173: Remote Team Success - 1/2 - the Developers

Part 1 of 2 – I ran into Elia Albarran, Four Kitchens' Operations Manager ... ahem "Funmaster", in the inspiring atmosphere of BADCamp 2014. She mentioned she'd read my blog post 10 Tips for Success as a Remote Employee; we started exchanging tips and ideas until I basically yelled, "Stop! I need to get this on camera for the podcast!" She graciously agreed and brought along two Four Kitchens developers for the session, too: Taylor Smith and Matt Grill.

In this episode, I kick off with developers Matt and Taylor talking about Drupal itself, then we get into some tips and tricks they use to keep on track with work and maintaining healthy communication as members of remote teams. In part 2, I speak with Elia Albarran about the manager's perspective on running great teams, whether mixed in-house/remote or all remote. Check out that episode and post (and my original post and the comments there) for a lot more great, practical information on this topic that concerns so many of us in the tech industry today.

Related posts on Acquia.com

  1. 10 Tips for Success as a Remote Employee – blog post by Jeffrey A. "jam" McGuire
  2. Working on Remote Teams – the Developers – Acquia Podcast 182 with Four Kitchens developers Taylor Smith and Matt Grill
  3. Helping Remote Teams Work - The Manager – Acquia Podcast 180 with Elia Albarran, Four Kitchens Operations Manager
  4. Building a great remote team, helping clients & giving back - Acquia Podcast 193 with Acquia Global Support team members Daniel Blomqvist and Henk Beld

Personal productivity, survival, and sanity tips for remotes

  • (Almost) over-communicate as a remote – jam & Matt: I mention that I will write an extra email or make an extra call to keep my team and boss up-to-date with what I am doing to keep things in balance. Matt adds, "Even if you think that a person won't find it valuable [now], send it anyway. They can potentially parse it at their own rate."
  • Get out of your house, set a schedule – Taylor: "Sometimes I work from home, but I also made an arrangement with a local non-profit to share office space. Having to drive into downtown ... I made that my goal for the day: get dressed, get ready to go, and I go to work," adding a change of space to one where work should happen. "When I work from home, I miss having people around."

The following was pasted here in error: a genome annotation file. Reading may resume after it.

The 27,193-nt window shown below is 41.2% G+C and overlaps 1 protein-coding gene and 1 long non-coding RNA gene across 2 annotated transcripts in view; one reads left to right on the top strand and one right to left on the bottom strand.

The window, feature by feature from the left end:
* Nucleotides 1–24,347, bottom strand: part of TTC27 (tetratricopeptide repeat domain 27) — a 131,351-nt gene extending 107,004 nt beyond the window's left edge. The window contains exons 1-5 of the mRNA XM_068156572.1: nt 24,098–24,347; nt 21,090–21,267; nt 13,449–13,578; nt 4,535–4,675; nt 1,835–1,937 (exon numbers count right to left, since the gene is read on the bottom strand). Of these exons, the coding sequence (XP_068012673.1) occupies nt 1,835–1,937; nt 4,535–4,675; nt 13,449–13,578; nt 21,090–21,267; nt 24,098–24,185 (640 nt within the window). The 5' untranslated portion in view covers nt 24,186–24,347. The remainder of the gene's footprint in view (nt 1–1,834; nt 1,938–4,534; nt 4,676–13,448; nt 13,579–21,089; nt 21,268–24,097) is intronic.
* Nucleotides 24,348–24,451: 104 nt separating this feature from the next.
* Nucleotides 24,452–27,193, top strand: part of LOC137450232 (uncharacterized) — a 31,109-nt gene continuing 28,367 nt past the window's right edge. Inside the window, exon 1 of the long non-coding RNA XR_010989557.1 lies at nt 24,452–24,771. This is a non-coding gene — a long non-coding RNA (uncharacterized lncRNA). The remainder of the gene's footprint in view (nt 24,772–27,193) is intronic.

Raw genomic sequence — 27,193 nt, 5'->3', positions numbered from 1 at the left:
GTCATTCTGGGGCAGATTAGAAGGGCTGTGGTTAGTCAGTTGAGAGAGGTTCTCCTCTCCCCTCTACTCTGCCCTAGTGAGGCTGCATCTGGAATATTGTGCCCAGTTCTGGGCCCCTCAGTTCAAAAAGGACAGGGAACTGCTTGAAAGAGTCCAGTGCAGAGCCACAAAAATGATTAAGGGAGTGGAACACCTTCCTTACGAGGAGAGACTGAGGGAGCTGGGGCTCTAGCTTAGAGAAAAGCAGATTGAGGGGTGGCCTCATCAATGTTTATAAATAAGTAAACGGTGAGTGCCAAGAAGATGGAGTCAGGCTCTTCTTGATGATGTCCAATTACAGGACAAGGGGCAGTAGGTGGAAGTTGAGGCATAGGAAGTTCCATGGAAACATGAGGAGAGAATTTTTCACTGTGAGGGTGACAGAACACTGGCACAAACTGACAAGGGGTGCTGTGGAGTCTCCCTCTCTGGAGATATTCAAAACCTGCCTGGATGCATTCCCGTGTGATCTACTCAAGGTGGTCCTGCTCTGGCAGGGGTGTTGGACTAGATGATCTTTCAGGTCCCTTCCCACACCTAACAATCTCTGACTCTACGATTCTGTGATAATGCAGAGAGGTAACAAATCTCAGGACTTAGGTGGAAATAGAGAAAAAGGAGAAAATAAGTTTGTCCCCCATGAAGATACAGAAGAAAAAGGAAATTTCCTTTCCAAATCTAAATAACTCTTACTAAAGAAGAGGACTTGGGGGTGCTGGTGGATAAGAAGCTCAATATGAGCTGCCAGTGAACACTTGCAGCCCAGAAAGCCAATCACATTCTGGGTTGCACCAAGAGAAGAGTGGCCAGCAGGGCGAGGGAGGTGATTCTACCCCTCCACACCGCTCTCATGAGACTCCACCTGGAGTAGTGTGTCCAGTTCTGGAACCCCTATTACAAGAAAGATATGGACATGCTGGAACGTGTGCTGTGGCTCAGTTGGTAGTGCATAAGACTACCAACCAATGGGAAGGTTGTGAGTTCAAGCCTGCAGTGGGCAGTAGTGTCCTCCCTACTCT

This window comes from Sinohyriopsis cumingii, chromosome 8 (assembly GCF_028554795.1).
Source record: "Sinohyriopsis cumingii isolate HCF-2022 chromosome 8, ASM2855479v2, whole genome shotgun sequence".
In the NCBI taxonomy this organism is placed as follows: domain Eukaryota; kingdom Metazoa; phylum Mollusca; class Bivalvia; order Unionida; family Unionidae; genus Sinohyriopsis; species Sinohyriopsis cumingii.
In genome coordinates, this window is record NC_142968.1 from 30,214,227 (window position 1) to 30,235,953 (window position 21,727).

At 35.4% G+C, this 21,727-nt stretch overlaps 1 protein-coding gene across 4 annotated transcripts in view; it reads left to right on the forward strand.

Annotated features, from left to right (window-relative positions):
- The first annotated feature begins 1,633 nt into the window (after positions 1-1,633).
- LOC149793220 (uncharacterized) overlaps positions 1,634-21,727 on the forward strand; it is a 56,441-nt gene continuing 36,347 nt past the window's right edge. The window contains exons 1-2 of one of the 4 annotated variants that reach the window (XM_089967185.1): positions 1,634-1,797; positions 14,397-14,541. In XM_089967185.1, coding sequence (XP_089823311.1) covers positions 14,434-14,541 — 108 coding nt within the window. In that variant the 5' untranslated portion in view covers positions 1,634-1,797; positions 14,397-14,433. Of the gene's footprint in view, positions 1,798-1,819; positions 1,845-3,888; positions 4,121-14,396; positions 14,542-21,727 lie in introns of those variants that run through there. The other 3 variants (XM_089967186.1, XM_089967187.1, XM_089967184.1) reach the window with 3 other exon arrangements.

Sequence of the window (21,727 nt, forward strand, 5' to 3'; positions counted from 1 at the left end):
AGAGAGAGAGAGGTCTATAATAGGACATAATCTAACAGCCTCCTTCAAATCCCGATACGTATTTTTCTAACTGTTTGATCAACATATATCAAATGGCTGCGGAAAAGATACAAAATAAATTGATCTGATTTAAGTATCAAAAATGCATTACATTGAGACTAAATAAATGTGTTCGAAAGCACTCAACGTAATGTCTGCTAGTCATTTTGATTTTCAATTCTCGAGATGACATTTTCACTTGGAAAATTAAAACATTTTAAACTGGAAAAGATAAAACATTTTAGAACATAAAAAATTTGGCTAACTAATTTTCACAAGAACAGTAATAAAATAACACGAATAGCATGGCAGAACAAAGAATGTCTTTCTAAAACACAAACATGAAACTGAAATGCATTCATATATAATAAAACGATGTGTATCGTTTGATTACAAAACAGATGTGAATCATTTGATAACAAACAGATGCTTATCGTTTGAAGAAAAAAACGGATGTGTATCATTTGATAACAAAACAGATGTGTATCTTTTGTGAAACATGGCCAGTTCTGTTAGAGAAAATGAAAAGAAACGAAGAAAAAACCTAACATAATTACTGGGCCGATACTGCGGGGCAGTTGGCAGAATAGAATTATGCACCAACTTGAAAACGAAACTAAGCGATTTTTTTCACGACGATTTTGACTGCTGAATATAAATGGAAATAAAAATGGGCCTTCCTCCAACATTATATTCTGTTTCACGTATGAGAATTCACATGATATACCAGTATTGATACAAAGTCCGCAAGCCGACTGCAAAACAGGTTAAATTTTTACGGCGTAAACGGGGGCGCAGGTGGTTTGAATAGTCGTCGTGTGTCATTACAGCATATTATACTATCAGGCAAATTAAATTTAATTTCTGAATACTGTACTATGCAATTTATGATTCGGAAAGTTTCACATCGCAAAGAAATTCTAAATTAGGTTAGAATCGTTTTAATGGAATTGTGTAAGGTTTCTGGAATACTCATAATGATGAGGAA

• Separate work and home-distractions - Matt: "I'll work in very defined chunks of time. That makes it easy to get things done. Not pick one task for all day, then you lose focus. Segment your time, that can be beneficial. I am at home, and there are tasks and responsibilities that might come up. I shut all that out and ignore it all till I can condense all those activities down into a break in between a large chunk of working."
  • Discipline ... Get dressed (seriously) – jam & Matt: Imposing discipline on yourself help a lot of people, whether it simply means getting dressed at all, going to a different room, starting at a particular time, or what have you. Matt points out, "Four Kitchens has always had a pants rule. Wear pants in the office, please. I was working in a big office before I started working remote and I kept that same schedule: I wake up; I take a shower; I eat breakfast every morning ... and put on pants, obviously ... and I just start working. I don't like staying in my pajamas all day. That feels icky." :-)